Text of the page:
Massive Possibilities? A Forum on MOOCs

Felicia Chernesky

Editor’s Note: Massive Online Open Courses, or MOOCs, have emerged as a great hope for education reform in the eyes of many, perhaps especially among conservatives, traditionalists, and classical liberals fed up with the state of the academy and the intransigence of the faculty after years of cogent and conscientious opposition to the decline in standards. Academic Questions has already presented an extensive argument against online learning by Donald Phillip Verene in our Fall 2013 issue (“Does Online Education Rest on a Mistake?”), but we know that the jury is still out—and regardless of the verdict a certain measure of online learning is here to stay. One finds conscientious thinkers on both sides of the issue, and we present a few of them here. According to Mohammed Gad-el-Hak, “Humans are social beings and learning is a social process. Both require connection and interaction to flourish.” Thus true teaching and learning must be a personal experience and cannot take place in the impersonal coolness of the digital world. For his part, Herbert I. London questions whether much learning is taking place in classrooms today altogether. He argues that better pedagogy is available online, and needn’t be without personal interaction if mentors are assigned to respond to students’ demands, although this would probably not be possible in the case of truly massive courses. Rachelle DeJong Peterson, National Association of Scholars research associate, has been following developments closely and gives a more detailed objection to various aspects of online courses. Thomas K. Lindsay relates his own positive experience teaching two online courses, although not “massive” ones, and suggests a middle path as a solution.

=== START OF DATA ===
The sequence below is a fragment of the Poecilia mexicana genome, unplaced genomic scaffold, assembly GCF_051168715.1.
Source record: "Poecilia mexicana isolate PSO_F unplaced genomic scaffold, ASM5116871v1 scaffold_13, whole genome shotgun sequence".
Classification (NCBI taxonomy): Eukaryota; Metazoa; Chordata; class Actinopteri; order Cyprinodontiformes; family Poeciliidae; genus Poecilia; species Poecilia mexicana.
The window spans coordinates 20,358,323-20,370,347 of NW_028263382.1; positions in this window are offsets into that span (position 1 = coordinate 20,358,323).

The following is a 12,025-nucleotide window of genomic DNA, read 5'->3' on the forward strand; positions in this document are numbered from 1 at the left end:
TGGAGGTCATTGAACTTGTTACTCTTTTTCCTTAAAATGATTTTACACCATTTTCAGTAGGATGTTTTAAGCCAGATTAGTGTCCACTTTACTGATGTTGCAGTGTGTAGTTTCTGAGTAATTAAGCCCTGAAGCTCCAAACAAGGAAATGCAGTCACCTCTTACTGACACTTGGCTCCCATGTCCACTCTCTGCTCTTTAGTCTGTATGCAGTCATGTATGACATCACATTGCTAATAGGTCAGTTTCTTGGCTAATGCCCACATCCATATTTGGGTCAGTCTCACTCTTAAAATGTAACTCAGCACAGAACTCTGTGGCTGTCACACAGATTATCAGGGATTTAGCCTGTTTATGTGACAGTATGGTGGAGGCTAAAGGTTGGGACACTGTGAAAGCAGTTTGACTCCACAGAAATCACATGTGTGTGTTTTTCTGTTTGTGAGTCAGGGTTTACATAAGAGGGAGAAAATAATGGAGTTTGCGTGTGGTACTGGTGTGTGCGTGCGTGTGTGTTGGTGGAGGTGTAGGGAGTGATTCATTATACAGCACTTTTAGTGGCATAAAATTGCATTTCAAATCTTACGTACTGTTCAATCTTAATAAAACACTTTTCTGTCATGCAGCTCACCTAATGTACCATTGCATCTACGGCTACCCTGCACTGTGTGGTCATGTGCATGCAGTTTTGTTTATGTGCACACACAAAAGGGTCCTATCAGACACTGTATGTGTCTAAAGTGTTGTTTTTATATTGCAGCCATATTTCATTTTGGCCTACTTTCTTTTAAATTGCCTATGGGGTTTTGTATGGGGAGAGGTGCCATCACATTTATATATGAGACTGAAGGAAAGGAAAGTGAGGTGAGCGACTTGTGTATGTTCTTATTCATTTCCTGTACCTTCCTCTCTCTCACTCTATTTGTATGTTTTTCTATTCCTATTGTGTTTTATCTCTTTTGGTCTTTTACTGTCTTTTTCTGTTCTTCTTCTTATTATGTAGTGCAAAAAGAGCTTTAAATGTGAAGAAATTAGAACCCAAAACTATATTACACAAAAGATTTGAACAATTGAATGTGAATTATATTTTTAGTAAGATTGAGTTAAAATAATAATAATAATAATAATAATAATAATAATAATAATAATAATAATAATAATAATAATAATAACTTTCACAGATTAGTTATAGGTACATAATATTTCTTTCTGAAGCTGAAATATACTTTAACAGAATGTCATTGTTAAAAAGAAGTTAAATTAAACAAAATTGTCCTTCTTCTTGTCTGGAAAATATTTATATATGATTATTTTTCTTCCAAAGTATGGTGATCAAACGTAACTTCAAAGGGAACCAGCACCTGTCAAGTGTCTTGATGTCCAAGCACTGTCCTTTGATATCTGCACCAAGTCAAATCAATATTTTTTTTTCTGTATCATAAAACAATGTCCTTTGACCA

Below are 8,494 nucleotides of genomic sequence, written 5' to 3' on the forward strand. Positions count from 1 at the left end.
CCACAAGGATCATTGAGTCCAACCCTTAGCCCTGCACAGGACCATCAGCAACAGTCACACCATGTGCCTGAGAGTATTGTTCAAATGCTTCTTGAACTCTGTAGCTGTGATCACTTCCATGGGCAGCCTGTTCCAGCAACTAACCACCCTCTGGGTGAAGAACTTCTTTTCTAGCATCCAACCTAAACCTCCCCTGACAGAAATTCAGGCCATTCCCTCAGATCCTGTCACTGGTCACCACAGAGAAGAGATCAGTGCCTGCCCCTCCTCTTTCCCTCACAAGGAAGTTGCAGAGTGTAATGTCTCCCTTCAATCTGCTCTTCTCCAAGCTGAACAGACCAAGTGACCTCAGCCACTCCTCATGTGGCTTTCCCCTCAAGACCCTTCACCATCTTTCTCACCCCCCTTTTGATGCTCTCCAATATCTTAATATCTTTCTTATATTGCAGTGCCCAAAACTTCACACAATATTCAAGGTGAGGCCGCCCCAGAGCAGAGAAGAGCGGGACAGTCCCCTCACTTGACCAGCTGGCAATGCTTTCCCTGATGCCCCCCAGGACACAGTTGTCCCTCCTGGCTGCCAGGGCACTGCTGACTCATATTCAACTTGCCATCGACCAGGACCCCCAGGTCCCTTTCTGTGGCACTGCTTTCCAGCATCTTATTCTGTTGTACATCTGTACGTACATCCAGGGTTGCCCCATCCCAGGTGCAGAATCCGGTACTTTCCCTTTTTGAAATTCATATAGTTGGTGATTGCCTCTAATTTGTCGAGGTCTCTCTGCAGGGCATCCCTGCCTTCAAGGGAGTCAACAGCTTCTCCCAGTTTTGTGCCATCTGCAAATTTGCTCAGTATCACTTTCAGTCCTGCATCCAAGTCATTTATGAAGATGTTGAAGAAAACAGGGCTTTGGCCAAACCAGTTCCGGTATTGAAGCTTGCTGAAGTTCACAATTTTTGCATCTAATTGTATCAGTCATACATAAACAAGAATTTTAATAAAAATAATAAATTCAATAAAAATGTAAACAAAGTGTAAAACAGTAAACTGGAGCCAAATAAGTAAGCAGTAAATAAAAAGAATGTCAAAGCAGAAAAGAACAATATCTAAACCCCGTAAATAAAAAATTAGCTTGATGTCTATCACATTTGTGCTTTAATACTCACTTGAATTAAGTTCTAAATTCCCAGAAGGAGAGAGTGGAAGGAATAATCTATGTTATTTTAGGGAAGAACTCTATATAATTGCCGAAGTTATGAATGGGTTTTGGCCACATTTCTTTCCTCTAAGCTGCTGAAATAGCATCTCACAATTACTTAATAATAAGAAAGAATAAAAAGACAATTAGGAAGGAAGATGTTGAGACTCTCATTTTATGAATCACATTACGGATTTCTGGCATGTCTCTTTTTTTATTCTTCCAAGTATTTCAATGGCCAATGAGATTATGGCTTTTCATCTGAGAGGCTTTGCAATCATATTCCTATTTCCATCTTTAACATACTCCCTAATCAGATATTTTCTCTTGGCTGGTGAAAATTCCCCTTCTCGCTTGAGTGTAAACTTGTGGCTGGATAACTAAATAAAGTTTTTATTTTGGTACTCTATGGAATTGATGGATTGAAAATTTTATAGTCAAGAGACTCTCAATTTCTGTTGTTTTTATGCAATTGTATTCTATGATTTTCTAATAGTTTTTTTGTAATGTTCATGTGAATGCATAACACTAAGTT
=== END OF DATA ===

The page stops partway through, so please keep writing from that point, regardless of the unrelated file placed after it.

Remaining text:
• Share
Most Commented

August 23, 2021


Testing the Tests for Racism

What is the veracity of "audit" studies, conducted primarily by sociologists, that appear to demonstrate that people of color confront intense bias at every level of society?...

April 16, 2021


Social Justice 101: Intro. to Cancel Culture

Understanding the illogical origin of cancel culture, we can more easily accept mistakes, flaws, and errors in history, and in ourselves, as part of our fallen nature....

April 19, 2021


Critical Race Theory and the Will to Power

A review of "1620: A Critical Response to the 1619 Project" by NAS President Peter W. Wood....

Most Read

May 30, 2018


The Case for Colonialism

From the summer issue of Academic Questions, we reprint the controversial article, "The Case for Colonialism." ...

March 20, 2019


Remembering Columbus: Blinded by Politics

American colleges and universities have long dispensed with efforts to honor or commemorate Christopher Columbus. But according to Robert Carle, “most Americans know very little about......

August 24, 2021


Reviving American Higher Education: An Analysis and Blueprint for Action

Most of the problems in higher education are rooted in an unexamined rejection of Western civilization's moral tradition. This malady requires moral correction and meaningful accountabil......